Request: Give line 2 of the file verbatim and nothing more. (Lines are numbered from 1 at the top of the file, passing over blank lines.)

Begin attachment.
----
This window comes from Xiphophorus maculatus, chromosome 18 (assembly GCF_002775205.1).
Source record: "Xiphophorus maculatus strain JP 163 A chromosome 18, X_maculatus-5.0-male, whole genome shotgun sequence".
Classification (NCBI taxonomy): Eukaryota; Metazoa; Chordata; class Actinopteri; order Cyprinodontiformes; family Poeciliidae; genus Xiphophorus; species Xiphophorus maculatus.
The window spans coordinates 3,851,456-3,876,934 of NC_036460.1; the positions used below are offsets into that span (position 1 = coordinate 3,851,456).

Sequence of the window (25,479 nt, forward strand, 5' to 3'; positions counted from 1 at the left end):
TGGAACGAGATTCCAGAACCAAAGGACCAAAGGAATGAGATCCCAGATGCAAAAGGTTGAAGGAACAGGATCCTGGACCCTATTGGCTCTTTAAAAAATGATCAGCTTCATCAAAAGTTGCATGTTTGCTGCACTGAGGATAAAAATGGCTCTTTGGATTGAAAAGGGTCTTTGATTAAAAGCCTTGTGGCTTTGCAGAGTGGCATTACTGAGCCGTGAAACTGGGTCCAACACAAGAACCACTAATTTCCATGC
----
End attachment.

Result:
Source record: "Xiphophorus maculatus strain JP 163 A chromosome 18, X_maculatus-5.0-male, whole genome shotgun sequence".